Diuturni silentii, amici, quo eram his temporibus usus - non ignavia quadam, sed partim studiis, partim negotiis distractus - finem hodiernus diem attulit; itaque, etsi omnes Latinitatis fautores vel maximi aestimo, non possum quin vobis huius paginae, quam condidi, mutationem qua nomen vere Latinum atque usu rei publicae ipsius probatum, ideo usurpandum pessum dedistis, obiciam velut peccatum in Latinitatem vivam commissum. Non nego multos esse hoc in situ viros doctissimos, nihilominus de vocabulis locutionibusque vere Latinis non puto esse suffragia ferenda; nam Latinitas pura et emendata, quam nos omnes iam inde ab initio studiorum sumus secuti, numquam arbitrio vulgi fuit moderanda; isto enim nomine nullam iam esse Latinitatis, quae vinculum inter nos et veteres esse debet, nullam, inquam, Latinitatis esse utilitatem existimarem. Quod sane non sibi vult me velle omnia inter nos amicitiae Latinae vincula diluere, nihilominus hoc nobis omnibus deliberandum censeo quorsum studia nostra dirigi oporteat. At fortasse res non tanti sit momenti, ergo pergamus, amici, eo nomine uti quod unicuique nostrum melius confectum esse videatur:). Valeatis quam optime.--Georgius A. Laminarius 08:53, 28 Octobris 2009 (UTC)

Dedi ex Urbe a.d. V Kal. Nov., i. e. die festo liberae Bohemoslovaciae dicato, a. MMIX a partu Virginis

Salve! Ego etiam longo tempore de patriae nostrae nomine cogitabam et dubitabam. Partim tecum consentio — lingua Latina vinculum inter nos et veteres sit. Tamen censeo nullum vinculum fingendum esse, ubi nullum est — ut veteres illi non confundantur. Et credo nullum vinculum inter Regnum Bohemiae (ante annum 1918) et Rem publicam Cechoslovacam vel Cecham (post annum 1918) esse. Bohemia erat modo una quinque terrarum Cechoslovaciae estque modo una trium terrarum Cechiae. Si Cechoslovaciae vel Cechiae ulla lingua maior nomen "Bohemia" vel simile daret, fortasse in lingua Latina idem facere possemus (exempli gratia civitas hodierna Hispania sicut provincia Romana antiqua appellatur, etsi fines incolaeque eius non iidem sunt). Ita autem non est, linguae Anglica, Francogallica, Theodisca, Hispanica, Italica, Russica etc. omnes Bohemiam et Cechiam clare dignoscunt. Ergo, mea sententia, valet Cechiam civitatem novam esse, medii aevi nomen capere non potentem. Vox "Cechia" in usu est, non est ficta, et mihi prorsus barbarica non videtur — et "ce" et "chia" syllabae sunt classicae, ad enuntiandum faciles. Fortasse nomine "Res publica Bohemica" utentes honoris maioris sunt, hoc autem nomen nimis Bohemiae simile est, et in encyclopaedia subtilitas claritasque postulatur. Scio te Georgi huius paginae nomen optima fide elegisse et tibi gratias plurimas ago pro hac pagina condenda amplificandaque. Amabo te, hac controversia ne deterrearis. Vale! Gabriel Svoboda 20:50, 28 Octobris 2009 (UTC)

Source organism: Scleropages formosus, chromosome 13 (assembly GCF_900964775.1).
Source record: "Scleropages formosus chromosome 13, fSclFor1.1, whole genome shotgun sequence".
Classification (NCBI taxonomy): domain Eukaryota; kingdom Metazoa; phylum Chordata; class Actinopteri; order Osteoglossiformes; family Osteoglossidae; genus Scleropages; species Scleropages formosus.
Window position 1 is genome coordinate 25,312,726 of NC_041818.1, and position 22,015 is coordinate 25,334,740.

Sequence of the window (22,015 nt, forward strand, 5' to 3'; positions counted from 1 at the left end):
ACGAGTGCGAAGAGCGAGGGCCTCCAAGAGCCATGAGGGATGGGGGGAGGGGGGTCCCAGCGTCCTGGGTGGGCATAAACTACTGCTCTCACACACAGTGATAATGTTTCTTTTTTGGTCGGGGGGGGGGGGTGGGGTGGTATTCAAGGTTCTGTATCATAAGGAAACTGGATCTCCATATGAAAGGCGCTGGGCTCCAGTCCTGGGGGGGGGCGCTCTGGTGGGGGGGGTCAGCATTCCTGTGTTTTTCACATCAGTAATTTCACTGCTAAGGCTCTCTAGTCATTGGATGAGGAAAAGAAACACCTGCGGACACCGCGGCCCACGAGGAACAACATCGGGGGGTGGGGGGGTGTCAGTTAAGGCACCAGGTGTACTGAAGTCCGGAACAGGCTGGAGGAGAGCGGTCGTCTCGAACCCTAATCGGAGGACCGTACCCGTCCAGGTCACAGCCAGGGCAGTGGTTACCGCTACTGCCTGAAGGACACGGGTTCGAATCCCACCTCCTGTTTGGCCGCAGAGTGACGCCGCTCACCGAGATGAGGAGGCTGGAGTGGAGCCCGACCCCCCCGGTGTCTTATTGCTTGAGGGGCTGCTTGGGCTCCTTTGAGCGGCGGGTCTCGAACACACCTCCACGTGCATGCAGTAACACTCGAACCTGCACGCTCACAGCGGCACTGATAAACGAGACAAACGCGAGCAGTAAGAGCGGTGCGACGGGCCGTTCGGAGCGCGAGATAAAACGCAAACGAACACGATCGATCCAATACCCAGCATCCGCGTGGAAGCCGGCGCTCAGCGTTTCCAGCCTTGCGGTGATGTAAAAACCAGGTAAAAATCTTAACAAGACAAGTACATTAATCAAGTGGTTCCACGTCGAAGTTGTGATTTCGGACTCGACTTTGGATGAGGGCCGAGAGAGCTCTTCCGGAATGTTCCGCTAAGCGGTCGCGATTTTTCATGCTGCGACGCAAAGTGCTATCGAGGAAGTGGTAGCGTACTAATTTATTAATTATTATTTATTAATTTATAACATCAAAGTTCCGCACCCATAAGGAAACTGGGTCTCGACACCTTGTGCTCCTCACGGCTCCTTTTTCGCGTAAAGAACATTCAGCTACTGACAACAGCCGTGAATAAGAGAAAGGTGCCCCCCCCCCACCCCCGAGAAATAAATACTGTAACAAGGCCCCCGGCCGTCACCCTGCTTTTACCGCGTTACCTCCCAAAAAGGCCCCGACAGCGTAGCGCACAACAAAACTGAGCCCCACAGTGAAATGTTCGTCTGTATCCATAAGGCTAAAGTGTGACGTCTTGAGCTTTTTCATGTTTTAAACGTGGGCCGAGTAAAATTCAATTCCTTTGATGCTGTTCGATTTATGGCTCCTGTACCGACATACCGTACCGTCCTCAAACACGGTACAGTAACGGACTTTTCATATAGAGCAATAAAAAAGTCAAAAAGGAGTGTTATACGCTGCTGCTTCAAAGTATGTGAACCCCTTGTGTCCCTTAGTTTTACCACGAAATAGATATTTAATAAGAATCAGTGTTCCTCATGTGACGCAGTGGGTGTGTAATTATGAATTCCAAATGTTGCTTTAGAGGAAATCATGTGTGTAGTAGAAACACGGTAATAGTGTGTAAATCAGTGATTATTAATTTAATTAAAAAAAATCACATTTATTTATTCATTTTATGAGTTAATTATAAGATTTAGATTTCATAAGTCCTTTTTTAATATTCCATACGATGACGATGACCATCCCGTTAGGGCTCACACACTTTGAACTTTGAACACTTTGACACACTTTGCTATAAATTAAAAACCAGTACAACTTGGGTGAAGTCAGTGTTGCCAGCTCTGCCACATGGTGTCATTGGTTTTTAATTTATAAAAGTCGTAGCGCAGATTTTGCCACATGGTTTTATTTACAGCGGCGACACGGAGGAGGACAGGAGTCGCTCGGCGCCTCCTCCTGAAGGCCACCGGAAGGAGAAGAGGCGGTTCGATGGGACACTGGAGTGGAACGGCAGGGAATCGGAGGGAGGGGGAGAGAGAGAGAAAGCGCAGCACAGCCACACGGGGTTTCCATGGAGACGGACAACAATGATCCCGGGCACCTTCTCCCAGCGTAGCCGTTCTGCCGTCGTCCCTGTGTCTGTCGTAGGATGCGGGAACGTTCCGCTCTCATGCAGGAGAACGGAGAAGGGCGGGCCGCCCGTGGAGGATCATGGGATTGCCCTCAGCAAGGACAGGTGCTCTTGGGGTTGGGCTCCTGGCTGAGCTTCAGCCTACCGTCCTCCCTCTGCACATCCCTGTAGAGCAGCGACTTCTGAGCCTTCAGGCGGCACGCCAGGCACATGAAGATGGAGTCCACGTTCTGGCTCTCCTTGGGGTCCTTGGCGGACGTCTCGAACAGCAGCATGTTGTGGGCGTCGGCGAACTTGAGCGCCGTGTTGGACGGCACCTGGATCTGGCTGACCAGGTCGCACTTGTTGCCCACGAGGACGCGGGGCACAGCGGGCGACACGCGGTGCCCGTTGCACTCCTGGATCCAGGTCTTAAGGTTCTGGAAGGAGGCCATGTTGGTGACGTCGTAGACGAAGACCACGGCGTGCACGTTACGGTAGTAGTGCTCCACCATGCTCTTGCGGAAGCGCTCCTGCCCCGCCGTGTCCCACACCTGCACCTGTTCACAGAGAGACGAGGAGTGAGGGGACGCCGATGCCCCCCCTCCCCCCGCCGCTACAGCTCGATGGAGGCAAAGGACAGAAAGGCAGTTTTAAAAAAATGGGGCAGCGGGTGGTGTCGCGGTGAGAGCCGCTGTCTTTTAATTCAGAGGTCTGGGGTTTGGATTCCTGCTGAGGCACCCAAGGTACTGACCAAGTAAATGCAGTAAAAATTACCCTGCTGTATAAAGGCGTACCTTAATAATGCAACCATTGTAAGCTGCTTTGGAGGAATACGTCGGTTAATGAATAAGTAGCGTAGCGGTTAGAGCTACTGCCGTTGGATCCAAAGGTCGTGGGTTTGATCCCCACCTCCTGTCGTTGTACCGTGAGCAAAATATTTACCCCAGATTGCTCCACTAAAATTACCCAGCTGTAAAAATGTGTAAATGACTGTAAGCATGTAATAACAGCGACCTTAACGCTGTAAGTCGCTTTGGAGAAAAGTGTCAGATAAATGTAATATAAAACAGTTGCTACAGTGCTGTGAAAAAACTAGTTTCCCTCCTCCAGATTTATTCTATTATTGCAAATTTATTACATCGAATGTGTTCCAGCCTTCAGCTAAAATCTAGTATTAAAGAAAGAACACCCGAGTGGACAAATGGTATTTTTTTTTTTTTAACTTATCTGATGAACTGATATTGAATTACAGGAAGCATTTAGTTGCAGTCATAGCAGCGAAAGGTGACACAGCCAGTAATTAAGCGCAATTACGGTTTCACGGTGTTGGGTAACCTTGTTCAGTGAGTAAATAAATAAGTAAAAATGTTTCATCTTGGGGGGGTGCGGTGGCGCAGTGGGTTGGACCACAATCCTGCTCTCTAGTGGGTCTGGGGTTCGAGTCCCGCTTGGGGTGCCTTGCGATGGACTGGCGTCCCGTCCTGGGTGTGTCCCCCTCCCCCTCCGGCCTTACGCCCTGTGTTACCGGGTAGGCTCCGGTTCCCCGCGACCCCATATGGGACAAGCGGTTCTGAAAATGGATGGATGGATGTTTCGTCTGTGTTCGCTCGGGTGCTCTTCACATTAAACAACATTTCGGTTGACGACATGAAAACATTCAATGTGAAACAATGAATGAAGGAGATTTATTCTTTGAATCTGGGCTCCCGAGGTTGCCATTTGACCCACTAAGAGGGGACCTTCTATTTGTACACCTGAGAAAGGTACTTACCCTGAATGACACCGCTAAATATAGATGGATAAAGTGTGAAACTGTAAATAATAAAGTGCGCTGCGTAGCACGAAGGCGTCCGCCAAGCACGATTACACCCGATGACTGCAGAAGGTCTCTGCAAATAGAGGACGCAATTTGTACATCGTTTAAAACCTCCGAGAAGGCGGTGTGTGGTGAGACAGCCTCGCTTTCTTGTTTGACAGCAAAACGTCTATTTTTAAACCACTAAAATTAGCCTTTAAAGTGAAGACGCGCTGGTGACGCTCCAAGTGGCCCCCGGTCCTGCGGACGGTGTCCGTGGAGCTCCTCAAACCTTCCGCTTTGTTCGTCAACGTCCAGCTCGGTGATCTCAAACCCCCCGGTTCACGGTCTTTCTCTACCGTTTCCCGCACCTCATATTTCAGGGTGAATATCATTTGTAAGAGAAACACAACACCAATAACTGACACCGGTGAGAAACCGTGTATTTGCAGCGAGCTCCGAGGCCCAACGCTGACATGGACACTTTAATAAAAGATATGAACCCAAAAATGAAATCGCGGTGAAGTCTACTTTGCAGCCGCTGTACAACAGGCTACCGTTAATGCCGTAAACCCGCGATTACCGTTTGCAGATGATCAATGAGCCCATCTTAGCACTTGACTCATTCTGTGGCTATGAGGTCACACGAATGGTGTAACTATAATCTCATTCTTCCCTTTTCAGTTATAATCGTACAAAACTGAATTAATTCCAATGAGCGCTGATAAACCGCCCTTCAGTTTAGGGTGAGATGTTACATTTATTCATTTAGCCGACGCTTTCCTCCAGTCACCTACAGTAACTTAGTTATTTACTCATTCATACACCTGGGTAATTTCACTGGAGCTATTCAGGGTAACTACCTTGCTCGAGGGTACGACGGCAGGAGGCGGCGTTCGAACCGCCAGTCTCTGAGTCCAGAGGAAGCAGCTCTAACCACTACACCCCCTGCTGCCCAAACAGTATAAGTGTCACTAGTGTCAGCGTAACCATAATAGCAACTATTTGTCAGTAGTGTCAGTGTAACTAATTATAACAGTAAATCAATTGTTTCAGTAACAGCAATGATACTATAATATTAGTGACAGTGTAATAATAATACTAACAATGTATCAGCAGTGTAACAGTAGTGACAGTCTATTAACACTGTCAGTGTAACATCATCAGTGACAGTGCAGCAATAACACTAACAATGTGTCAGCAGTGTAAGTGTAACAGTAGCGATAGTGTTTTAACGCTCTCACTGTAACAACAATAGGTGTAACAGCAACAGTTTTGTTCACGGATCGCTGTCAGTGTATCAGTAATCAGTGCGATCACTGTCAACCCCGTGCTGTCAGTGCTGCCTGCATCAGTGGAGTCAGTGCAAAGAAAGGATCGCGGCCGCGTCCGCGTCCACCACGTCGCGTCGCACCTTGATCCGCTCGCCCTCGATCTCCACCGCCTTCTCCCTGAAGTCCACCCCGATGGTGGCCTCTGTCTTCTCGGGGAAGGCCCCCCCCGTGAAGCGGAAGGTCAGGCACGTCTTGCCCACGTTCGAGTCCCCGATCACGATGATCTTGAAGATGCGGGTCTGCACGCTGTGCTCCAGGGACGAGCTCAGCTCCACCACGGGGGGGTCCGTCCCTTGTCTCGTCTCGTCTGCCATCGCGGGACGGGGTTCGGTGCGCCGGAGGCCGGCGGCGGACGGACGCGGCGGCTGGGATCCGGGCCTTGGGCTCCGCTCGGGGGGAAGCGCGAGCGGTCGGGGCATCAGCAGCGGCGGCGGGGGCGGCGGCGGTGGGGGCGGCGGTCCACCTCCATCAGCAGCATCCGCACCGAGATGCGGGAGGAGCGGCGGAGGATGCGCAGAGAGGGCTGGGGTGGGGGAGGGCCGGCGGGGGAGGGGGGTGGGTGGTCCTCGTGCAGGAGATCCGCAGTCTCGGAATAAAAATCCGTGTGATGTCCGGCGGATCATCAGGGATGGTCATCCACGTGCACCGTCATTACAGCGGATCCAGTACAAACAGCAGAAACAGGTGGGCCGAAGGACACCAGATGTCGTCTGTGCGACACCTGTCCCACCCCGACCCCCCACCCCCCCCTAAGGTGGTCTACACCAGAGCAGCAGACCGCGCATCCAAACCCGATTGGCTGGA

Georgius Gabrieli, mirabili iurisprudentiae studioso, s.p.d.
Litteras quas tam emendate tamque pulchre necnon sine suavitate conscripseras, litteras, inquam, tuas mecum per hunc situm retialem communicatas valde sum miratus, tibique gratulor qui ad tantum perveneris Latinitatis gradum ut satis puro utaris sermone atque integro; praeterea hoc etiam mirandum censeo nos in eadem urbe vitam agere nec, nisi me animus fallit, adhuc inter nos commercium institutum esse quod cum nobis ipsis esset proculdubio suave, tum etiam ad utilitatem quoque communem aliquid afferret emolumenti; nam si volueris, nobiscum qui Latinitatem in Bohemis promovere studemus, vires iungere poteris vel saltem interdum convenire (hoc tempore ipso sessio celebratur Circuli Latini Prageni) necnon plura efficere. Quid censes?